• Kisoi was among the eight GSU officers, a chief and two civilians ambushed and killed.
• He is survived by four young children and a jobless 32-year-old widow, IvyChesang.
A family at Kuikui in Baringo North is mourning their son among the eight GSU officers and three others killed by Pokot bandits in Napeitom, Turkana East, on Saturday.
John Kisoi, 35, was a father and the sole breadwinner for his four young children and his jobless 32-year-old widow, Ivy Chesang.
“He was the only person the entire family relied upon," his cousin Paul Cherutoi, known as Mukunji, said on Tuesday.
"Now losing him is like a whole tree has fallen down," he aid.
Kisoi was among the eight GSU officers, a local chief and two civilians who were killed in an ambush at Namariat village in Napeitom ward, near Kapedo in Turkana East on Saturday.
They were on a peace caravan. Two other people sustained serious injuries.
“We were eagerly waiting for him to arrive home either this week or early next month but instead, we shall sadly receive the young man in his casket for burial,” he said.
He said Kisoi was a total orphan after losing his parents, father and mother, some years ago.
“So he is the only person being looked upon by the family as the overall head, organiser and provider,” he said.
On Tuesday, some family members had travelled to Nairobi’s Chiromo Mortuary to identify the body of their son. The burial is scheduled for October 9.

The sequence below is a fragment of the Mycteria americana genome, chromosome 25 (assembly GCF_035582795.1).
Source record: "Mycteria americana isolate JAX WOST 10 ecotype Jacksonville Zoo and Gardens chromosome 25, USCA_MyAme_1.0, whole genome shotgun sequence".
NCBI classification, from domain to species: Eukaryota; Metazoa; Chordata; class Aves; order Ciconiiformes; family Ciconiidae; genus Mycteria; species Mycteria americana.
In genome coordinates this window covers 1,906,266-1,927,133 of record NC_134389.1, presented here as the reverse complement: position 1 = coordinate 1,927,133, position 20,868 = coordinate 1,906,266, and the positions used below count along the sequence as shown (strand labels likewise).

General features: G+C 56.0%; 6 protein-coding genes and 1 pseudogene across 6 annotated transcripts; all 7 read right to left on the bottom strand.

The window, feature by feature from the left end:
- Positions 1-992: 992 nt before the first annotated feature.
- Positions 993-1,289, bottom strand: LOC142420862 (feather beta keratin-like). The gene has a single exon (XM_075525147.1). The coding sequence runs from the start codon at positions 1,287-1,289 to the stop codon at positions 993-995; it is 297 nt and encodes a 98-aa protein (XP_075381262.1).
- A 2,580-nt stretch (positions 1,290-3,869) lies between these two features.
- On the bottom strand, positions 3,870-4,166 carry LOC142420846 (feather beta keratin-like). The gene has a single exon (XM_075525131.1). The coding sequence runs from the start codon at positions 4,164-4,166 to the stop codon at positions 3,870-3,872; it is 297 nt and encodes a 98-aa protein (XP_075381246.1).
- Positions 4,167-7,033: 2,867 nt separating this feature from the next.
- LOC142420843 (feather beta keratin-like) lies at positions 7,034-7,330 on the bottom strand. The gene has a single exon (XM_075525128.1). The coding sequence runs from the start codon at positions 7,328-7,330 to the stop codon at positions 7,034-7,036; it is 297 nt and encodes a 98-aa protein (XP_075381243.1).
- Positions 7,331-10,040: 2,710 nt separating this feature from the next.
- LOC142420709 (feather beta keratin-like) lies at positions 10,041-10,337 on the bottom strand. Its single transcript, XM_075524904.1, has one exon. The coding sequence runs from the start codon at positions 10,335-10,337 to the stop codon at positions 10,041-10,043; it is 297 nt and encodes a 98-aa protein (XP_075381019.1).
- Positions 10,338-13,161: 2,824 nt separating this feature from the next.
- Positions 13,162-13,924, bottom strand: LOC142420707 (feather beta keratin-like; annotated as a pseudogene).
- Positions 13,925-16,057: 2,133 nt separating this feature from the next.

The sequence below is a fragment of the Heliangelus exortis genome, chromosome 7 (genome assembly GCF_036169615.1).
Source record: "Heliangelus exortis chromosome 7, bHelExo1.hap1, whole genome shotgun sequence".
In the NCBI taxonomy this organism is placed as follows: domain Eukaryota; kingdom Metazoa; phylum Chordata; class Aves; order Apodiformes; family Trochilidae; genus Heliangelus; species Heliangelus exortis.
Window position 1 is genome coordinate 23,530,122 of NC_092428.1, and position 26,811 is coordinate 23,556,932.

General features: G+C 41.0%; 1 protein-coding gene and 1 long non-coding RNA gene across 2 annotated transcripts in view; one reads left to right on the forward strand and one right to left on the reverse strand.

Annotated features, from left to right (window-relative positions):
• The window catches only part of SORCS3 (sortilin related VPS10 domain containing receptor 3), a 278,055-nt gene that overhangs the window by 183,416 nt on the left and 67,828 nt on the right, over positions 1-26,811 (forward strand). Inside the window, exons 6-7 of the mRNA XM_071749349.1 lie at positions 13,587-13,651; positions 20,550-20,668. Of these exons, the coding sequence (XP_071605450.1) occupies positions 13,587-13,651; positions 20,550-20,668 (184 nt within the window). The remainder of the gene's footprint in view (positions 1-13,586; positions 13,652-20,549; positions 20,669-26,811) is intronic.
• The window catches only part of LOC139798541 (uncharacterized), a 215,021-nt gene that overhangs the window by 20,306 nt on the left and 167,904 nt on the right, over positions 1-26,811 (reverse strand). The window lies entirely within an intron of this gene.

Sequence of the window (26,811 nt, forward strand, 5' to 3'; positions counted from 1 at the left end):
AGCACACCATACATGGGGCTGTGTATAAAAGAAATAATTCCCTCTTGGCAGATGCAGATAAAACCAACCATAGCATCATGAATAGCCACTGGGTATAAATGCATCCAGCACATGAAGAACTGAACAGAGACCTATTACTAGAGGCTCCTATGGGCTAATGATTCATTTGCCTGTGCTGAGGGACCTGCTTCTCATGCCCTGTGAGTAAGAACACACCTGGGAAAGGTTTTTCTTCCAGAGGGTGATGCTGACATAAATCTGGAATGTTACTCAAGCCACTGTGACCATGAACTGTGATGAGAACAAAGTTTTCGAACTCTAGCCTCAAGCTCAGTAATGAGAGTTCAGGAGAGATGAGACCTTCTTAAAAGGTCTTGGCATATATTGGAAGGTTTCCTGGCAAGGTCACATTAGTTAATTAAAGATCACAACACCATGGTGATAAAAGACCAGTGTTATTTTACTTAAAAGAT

Cousin Cherutoi said residents of Kerio Valley are tired of mourning the deaths of banditry victims, urging the government to intervene, disarm and flush out bandits.
“These notorious Pokot bandits should be identified and transported to a no-man’s land so people can live and do their economic activities peacefully,” he said.
Joshua Chepkeitany criticised the previous government’s frequent orders for security operations and curfews, saying none bore any fruit.
“We are optimistic President William Ruto shall be truthful to his promises and put in place measures to clear out banditry once and for all,” Chepkeitany said.
He called upon the government to consider comprehensive compensation for the families of the security officers who died in line of duty.
“I pity the officers who put their lives in the line while earning a paltry Sh20,000 as their monthly salary, Then, if they lose their lives on duty, their families are left to suffer in abject poverty forever,” Chepkeitany said.
He said before discussing peace or starting projects, the government should first confiscate guns from civilians. “You will never make peace with someone holding a weapon," he said.
Kabosgei Kerio location chief Felix Cherutoi condoled with the family, saying a number of lives have been lost due to heightened banditry in the Kerio Valley.
“Families have also been impoverished after they lost all their livestock, their main livelihoods, to bandits,” Cherutoi said.
Baringo North MP Joseph Makilap urged the government to be firm on ending banditry.
“For how long shall we continue losing the lives of our dear ones before the government brings the matter to a halt?” Makilap asked.
Residents proposed Makilap should be included in the National Assembly Security committee to champion their issues, “because he is in touch and he has the knowledge of what we are going though,” Chepkeitany said.
(Edited by V. Graham)